ND lens filter up close: When should you use one?

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Find out when you would benefit from using an ND lens filter.

Most photographers appreciate the many virtues of the neutral density lens filter (or ND lens filter for short), as it’s an essential bit of kit that creates desirable effects that can’t be replicated by computer software in post-production editing. But, just when should you use an ND lens filter to take advantage of its many benefits in photography?

Before understanding when to use an ND lens filter, fully familiarise yourself with this filter first. Essentially, an ND lens filter reduces the amount of light that hits a camera’s sensor, allowing for even light distribution. It’s like a volume control for light, if you like. 

Reduced light levels on your lens allow you to slow down the shutter speed to achieve the correct exposure, use wider apertures or larger ISO speeds during bright daylight. By cancelling out harsh sunlight, you can take longer exposures and produce some really creative tricks to your photographic work. 

There are different strengths of ND lens filters to choose from, according to how much light they restrict. This is measured by the number of stops of light that get blocked.

An ND lens filter has its uses in any genre of photography. But, it really comes into its own when used for outdoor or landscape scenes.

ND Filter BokehIMAGE—@benleodavis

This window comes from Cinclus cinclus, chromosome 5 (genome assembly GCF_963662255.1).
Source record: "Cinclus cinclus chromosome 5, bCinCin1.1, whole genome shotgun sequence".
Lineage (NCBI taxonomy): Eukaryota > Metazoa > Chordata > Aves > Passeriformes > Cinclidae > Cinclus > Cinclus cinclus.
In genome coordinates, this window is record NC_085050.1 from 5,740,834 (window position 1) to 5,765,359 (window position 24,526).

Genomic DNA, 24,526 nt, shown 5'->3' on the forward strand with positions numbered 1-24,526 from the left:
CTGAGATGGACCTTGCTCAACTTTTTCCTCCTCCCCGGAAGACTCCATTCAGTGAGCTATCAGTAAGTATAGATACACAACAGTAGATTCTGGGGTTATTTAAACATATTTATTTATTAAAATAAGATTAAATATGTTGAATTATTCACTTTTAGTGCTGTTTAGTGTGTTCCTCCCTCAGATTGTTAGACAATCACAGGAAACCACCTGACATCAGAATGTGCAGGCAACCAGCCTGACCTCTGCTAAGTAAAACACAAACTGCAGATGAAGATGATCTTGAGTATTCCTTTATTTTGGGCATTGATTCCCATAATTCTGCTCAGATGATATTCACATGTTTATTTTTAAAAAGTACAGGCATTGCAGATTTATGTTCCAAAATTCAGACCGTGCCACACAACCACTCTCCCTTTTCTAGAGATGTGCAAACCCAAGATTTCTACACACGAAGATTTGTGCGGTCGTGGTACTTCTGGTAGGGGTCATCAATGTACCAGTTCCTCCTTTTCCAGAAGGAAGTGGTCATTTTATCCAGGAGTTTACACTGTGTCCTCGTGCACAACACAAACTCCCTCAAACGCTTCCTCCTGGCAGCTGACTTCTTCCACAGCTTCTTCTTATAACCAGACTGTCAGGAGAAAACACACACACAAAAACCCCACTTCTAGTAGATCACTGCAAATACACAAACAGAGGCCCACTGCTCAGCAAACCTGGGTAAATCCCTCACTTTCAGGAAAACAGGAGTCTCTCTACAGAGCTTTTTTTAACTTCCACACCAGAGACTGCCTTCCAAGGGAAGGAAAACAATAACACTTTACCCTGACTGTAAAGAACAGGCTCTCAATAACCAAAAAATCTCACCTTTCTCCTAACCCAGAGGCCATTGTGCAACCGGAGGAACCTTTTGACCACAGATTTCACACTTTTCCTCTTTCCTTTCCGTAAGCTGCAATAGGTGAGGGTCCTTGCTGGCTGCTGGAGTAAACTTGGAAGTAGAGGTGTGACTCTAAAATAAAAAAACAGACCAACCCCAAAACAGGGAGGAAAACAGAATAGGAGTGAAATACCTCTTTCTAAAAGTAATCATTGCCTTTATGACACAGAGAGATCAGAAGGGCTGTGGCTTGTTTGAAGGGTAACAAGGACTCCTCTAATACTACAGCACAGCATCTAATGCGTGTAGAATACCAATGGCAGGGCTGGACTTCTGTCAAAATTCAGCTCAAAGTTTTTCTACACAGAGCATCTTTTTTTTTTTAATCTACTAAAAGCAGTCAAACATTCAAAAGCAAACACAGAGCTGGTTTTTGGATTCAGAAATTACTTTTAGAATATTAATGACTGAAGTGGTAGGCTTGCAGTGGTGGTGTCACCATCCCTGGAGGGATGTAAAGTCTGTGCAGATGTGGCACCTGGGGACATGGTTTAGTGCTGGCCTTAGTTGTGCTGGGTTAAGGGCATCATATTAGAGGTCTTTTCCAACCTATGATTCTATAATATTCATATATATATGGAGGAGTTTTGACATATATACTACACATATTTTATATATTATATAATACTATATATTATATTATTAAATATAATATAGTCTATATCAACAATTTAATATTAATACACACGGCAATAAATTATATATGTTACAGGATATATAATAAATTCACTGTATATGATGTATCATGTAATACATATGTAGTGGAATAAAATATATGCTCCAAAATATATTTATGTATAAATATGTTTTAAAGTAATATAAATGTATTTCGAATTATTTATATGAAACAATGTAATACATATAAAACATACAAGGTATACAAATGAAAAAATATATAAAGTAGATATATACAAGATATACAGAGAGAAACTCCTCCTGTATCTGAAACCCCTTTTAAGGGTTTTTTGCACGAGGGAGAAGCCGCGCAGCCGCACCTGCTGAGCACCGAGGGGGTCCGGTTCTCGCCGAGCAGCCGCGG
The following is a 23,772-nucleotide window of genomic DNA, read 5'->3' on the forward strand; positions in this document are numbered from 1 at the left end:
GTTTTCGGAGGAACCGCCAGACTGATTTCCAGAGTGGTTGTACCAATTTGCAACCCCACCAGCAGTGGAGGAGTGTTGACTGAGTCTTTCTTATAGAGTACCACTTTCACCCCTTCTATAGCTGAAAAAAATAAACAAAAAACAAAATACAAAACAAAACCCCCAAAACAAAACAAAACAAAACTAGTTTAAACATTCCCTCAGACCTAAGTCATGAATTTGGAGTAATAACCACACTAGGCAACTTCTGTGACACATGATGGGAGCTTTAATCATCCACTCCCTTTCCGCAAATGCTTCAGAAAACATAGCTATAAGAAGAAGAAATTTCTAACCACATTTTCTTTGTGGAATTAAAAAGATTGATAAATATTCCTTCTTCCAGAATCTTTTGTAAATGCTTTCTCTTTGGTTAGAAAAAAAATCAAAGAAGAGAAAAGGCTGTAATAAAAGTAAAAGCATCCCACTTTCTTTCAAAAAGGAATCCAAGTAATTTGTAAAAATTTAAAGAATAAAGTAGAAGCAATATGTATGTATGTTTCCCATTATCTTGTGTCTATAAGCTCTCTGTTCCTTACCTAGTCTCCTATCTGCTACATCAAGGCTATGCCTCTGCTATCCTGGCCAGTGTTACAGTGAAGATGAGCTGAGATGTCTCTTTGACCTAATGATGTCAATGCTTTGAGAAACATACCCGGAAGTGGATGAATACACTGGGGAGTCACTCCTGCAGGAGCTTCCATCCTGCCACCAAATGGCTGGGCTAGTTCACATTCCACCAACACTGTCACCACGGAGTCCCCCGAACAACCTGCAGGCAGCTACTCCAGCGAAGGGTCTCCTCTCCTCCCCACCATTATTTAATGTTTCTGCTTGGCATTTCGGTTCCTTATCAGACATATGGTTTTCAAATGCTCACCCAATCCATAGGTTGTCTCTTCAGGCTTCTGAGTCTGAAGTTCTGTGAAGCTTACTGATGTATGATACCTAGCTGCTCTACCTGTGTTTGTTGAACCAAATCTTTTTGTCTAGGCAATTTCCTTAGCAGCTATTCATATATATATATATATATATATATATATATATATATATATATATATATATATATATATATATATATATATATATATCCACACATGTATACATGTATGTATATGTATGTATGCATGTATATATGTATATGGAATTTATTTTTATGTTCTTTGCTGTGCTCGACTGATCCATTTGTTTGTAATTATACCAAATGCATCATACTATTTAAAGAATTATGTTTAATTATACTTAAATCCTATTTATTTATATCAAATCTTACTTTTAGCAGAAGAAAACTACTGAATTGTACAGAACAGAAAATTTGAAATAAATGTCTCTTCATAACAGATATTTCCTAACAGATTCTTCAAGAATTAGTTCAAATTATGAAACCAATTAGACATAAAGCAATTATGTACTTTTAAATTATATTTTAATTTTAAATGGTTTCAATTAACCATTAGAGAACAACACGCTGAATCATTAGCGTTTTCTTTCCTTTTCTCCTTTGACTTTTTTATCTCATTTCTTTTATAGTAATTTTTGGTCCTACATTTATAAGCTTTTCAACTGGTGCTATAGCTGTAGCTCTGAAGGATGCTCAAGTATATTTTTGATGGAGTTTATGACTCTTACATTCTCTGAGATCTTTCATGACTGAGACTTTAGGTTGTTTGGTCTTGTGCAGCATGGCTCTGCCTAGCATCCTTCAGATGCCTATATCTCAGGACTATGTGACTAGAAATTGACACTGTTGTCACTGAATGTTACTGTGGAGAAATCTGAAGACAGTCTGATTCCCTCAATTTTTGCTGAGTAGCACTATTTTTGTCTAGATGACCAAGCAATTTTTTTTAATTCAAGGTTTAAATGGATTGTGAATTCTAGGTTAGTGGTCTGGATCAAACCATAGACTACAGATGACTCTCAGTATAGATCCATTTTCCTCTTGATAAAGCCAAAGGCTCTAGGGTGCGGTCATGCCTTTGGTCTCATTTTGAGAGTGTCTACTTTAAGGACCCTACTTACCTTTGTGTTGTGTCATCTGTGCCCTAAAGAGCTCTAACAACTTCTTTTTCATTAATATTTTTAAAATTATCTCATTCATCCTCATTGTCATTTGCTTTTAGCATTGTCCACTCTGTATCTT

Essentially, an ND lens filter is useful for any shot taken in very bright sunlight. Cutting back light reaching your camera reduces depth of field and isolates an image from its background. This makes it appear sharper, without causing overexposure. Animal or bird images can be brought to the fore without any background interference when using this filter, for instance.

IMAGE—Nadhofa Walannae

If you take photos of running water, such as trickling streams, gushing waterfalls or the ocean being battered by waves, an ND lens filter is indispensable to achieve the perfect, ethereal shot. By using longer exposure times, this filter can capture silky, softened, smooth, foggy, dreamy or blurred effects from water. This adds drama and atmosphere to a scene, bringing it to life. It also helps to draw the viewer in, without any distracting overexposure. It’s perfect when introducing movement to a single part of your image, whilst keeping the rest of a scene static.

IMAGE—Terry Richmond

ND lens filters also earn their worth when used to capture sky scenes. This clever filter can enhance the appearance of clouds making them appear more dramatic, striking, streaky or moody, giving your scene an extra helping of visual interest.

IMAGE—Annie Spratt

Many landscape photographers shoot images of foliage and fields, and capturing the perfect scene can often prove tricky without the aid of an ND lens filter. With this nifty filter helping to block out light, a dull field of blowing grass can be transformed into an atmospheric blur, for example.

IMAGE—Alasdair Elmes

It’s often assumed that an ND lens filter only has a place for shooting sky, water or foliage. But, if you’re a cityscape photographer, you’ll also find this filter earns its place on your camera lens. In particular, scenes of moving vehicles, sports matches or crowds of people can be blurred or distorted to great effect. This helps to add atmosphere to images that may otherwise appear flat or static.

An extra long exposure with the aid of an ND lens filter can also allow you to take great shots of fireworks.

One thing to bear in mind when using an ND lens filter is that it won’t alter the colour or polarisation of your images, so if you want to manipulate these, you’d be wise to choose other types of filters that suit these specific purposes.

Often the best way to appreciate the uses of an ND lens filter is simply to get out on the field and experiment with it.

FEATURE IMAGE—Nadhofa Walannae

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